Inflation, hypocrisy and manipulation



The “market” took advantage of the specter of inflation to push for an increase in interest rates and reinforce the chorus for the continuity of the fiscal austerity regime

Far from representing any real concern with the economic situation of the working class, the hysteria of the bourgeoisie in relation to a supposed threat of uncontrolled inflation is hypocritical, malicious and totally misplaced. It is a political-ideological initiative to manipulate public debate. The immediate objective is to block any objective discussion on the true causes of inflation and on the priorities that should govern economic policy in the 2022 elections.

While the rise in prices was restricted to the goods that make up the cost of living, seriously compromising the purchasing power of families, the priests of monetary stability remained quiet, even with an average price variation of the basic food basket in twelve months systematically above the threshold of 20% since September 2020, in the main capitals of the country. However, the expectation that the IPCA - a strategic indicator for readjusting the value of financial wealth - was enough to move from the 4% level to 8% in 2021, for there to be a generalized outcry in defense of greater rigor in monetary policy and Supervisor.

The increase in the current general level of prices is a temporary phenomenon and not a spiraling process of acceleration, as implied by the economic debate in the mainstream media. In 2022, inflation should return to the level of 2020. Indeed, the expectation of the “market” is that the IPCA for next year will be 4%, against an expectation of 3,5% at the beginning of the year – an insignificant increase, which does not justify the fuss against the risk of uncontrolled inflation.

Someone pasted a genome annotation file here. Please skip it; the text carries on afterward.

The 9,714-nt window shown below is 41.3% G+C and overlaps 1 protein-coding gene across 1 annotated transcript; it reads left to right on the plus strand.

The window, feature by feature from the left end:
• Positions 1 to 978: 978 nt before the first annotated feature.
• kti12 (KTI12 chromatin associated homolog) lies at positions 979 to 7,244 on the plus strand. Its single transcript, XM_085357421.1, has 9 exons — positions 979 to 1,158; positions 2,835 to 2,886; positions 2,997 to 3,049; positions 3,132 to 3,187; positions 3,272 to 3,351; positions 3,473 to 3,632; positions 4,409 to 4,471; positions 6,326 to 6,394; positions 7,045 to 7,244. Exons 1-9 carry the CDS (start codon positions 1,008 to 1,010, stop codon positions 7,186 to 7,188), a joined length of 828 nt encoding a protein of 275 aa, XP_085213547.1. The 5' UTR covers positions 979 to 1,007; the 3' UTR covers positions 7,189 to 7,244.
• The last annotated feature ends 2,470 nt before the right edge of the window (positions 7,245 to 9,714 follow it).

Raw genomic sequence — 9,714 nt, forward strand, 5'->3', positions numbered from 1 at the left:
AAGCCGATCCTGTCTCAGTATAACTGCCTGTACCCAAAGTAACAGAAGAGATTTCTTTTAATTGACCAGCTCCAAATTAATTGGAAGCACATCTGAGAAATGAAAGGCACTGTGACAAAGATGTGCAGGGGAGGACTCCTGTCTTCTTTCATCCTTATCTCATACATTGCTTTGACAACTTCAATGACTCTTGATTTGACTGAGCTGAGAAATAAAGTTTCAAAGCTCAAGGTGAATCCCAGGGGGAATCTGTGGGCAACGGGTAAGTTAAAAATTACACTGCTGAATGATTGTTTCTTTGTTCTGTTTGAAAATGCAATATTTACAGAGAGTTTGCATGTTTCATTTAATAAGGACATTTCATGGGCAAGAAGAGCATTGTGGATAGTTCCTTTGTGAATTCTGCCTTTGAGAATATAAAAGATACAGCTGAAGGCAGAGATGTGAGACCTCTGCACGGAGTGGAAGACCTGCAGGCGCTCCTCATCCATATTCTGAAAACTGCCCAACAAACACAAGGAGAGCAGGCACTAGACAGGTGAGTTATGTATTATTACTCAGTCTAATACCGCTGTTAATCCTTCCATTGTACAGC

Faced with pressure from large holders of wealth, the Central Bank immediately modified monetary policy. The expectation is that the economy's basic interest rate – the Selic –, which a few months ago was projected at around 4%, will reach above 8% by the end of the year.

The “market” also took advantage of the specter of inflation to reinforce the chorus for the continuity of the fiscal austerity regime. The pressure of the national plutocracy, reverberated in prose and verse by the Pharisees who set themselves up as guardians of the currency, is for the Spending Ceiling that strangles public policies to be maintained at any cost.

However, monetary and fiscal tightening are measures that only interest big capital and, particularly, public debt creditors. By acting on the effects of the problem – the inhibition of inflation by containing aggregate demand –, the orthodox prescription reinforces the structural tendency towards economic stagnation, ruling out any possibility of a recovery in the labor market.

The inflationary pressure that affects the Brazilian economy stems from circumstantial conditions and economic policy decisions. None of these determinants is related to “excesses” of expenditures derived from an expansionist monetary and fiscal policy (implicit diagnosis in the recipes of those who ask for greater monetary and fiscal tightening).